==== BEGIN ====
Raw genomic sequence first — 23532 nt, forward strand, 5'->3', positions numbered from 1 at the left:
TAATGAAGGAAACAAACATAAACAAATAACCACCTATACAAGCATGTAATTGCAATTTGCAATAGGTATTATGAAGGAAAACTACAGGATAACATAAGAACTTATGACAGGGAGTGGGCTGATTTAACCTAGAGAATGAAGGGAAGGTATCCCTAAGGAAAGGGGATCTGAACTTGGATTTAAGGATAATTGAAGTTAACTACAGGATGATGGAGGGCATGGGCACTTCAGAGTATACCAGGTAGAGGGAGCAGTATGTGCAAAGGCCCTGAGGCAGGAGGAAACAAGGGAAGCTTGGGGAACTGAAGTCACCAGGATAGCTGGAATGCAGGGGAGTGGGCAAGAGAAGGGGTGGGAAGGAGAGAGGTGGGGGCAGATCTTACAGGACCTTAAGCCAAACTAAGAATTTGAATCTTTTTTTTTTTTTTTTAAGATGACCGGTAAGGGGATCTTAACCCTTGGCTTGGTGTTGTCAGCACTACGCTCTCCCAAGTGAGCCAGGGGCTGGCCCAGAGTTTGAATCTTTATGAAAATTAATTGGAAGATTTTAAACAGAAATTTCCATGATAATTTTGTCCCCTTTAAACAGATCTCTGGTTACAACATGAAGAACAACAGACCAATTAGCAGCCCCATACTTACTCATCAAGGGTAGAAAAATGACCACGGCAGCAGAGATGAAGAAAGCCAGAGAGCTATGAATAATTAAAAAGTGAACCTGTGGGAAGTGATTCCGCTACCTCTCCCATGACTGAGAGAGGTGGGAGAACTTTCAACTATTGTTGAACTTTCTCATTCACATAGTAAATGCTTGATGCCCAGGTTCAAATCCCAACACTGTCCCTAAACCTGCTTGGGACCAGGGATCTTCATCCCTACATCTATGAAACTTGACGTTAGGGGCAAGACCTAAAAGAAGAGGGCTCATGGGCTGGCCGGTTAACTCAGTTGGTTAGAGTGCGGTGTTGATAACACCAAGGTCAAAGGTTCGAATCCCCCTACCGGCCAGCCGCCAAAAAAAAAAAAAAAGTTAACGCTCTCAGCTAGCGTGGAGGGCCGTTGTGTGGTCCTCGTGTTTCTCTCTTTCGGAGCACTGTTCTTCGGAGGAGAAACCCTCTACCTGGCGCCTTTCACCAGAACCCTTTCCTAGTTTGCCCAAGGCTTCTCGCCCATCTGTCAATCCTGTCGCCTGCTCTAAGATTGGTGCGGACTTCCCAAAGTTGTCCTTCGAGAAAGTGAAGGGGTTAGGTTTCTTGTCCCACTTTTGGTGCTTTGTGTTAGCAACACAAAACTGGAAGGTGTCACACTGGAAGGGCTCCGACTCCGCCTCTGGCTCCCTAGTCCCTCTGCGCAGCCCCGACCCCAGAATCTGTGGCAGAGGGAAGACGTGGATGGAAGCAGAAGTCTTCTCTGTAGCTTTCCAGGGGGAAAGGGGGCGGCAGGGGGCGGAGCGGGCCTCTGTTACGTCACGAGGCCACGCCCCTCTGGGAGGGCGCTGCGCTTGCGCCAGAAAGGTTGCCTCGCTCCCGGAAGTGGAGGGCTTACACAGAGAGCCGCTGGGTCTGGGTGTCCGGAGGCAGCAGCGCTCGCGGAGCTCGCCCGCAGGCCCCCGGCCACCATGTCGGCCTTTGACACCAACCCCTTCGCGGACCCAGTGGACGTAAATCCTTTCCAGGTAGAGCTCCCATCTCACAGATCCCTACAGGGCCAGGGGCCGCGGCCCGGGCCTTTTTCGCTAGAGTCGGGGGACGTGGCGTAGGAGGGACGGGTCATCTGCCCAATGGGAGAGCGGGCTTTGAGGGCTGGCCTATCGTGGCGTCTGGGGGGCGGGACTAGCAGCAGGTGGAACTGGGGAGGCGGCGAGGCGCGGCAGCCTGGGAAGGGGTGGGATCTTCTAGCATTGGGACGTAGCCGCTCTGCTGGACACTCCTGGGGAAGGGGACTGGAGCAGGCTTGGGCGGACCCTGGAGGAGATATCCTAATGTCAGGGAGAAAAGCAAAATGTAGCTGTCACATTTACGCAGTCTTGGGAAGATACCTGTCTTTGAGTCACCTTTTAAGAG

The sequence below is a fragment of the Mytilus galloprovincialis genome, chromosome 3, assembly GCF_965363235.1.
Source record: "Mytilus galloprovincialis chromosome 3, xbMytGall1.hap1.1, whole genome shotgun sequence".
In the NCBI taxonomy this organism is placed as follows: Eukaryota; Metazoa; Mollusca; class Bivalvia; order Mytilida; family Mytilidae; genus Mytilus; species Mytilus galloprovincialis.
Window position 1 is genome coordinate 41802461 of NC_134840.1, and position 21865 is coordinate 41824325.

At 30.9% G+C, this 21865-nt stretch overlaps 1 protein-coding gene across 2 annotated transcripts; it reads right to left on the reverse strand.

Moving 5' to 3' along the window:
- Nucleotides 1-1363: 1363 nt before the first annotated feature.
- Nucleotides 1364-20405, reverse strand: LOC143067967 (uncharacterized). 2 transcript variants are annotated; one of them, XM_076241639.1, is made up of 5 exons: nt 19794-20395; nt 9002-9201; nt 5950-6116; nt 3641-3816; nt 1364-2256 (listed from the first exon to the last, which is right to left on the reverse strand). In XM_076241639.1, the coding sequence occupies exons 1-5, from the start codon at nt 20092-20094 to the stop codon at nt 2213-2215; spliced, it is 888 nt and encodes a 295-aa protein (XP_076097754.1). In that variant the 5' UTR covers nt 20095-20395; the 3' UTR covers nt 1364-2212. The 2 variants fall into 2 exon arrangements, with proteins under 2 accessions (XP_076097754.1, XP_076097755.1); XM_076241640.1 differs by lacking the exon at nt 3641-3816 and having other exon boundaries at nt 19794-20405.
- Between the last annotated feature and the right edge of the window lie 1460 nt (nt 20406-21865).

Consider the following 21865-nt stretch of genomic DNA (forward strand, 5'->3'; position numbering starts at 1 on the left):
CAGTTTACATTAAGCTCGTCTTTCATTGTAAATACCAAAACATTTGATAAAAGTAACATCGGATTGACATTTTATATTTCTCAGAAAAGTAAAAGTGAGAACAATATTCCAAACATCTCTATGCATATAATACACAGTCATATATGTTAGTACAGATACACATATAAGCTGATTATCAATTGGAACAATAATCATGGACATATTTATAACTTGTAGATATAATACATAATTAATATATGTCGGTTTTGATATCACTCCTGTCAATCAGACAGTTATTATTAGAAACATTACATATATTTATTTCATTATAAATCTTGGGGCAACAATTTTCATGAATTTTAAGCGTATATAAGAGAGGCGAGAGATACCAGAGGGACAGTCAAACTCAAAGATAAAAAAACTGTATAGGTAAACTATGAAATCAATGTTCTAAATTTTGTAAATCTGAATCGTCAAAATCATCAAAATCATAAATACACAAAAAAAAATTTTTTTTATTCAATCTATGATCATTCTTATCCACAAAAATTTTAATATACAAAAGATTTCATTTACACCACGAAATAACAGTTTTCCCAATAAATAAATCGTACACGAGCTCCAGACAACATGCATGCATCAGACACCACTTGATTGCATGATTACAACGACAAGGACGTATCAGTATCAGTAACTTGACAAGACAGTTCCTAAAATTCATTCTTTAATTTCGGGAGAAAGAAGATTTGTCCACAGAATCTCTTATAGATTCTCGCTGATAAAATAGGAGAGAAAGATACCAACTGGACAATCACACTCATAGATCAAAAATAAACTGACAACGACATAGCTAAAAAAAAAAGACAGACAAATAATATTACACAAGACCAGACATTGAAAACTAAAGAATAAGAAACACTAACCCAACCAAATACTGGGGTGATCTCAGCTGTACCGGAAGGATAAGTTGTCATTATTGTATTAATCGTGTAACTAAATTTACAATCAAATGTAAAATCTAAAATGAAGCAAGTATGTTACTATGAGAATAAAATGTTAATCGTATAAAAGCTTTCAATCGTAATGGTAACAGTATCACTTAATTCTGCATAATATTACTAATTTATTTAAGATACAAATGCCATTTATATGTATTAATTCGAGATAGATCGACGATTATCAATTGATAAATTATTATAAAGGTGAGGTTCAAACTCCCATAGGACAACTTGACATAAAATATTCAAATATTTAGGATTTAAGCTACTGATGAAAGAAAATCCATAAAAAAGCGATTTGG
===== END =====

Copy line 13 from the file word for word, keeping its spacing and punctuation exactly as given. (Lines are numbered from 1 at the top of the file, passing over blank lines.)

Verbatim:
CAGTTTACATTAAGCTCGTCTTTCATTGTAAATACCAAAACATTTGATAAAAGTAACATCGGATTGACATTTTATATTTCTCAGAAAAGTAAAAGTGAGAACAATATTCCAAACATCTCTATGCATATAATACACAGTCATATATGTTAGTACAGATACACATATAAGCTGATTATCAATTGGAACAATAATCATGGACATATTTATAACTTGTAGATATAATACATAATTAATATATGTCGGTTTTGATATCACTCCTGTCAATCAGACAGTTATTATTAGAAACATTACATATATTTATTTCATTATAAATCTTGGGGCAACAATTTTCATGAATTTTAAGCGTATATAAGAGAGGCGAGAGATACCAGAGGGACAGTCAAACTCAAAGATAAAAAAACTGTATAGGTAAACTATGAAATCAATGTTCTAAATTTTGTAAATCTGAATCGTCAAAATCATCAAAATCATAAATACACAAAAAAAAATTTTTTTTATTCAATCTATGATCATTCTTATCCACAAAAATTTTAATATACAAAAGATTTCATTTACACCACGAAATAACAGTTTTCCCAATAAATAAATCGTACACGAGCTCCAGACAACATGCATGCATCAGACACCACTTGATTGCATGATTACAACGACAAGGACGTATCAGTATCAGTAACTTGACAAGACAGTTCCTAAAATTCATTCTTTAATTTCGGGAGAAAGAAGATTTGTCCACAGAATCTCTTATAGATTCTCGCTGATAAAATAGGAGAGAAAGATACCAACTGGACAATCACACTCATAGATCAAAAATAAACTGACAACGACATAGCTAAAAAAAAAAGACAGACAAATAATATTACACAAGACCAGACATTGAAAACTAAAGAATAAGAAACACTAACCCAACCAAATACTGGGGTGATCTCAGCTGTACCGGAAGGATAAGTTGTCATTATTGTATTAATCGTGTAACTAAATTTACAATCAAATGTAAAATCTAAAATGAAGCAAGTATGTTACTATGAGAATAAAATGTTAATCGTATAAAAGCTTTCAATCGTAATGGTAACAGTATCACTTAATTCTGCATAATATTACTAATTTATTTAAGATACAAATGCCATTTATATGTATTAATTCGAGATAGATCGACGATTATCAATTGATAAATTATTATAAAGGTGAGGTTCAAACTCCCATAGGACAACTTGACATAAAATATTCAAATATTTAGGATTTAAGCTACTGATGAAAGAAAATCCATAAAAAAGCGATTTGG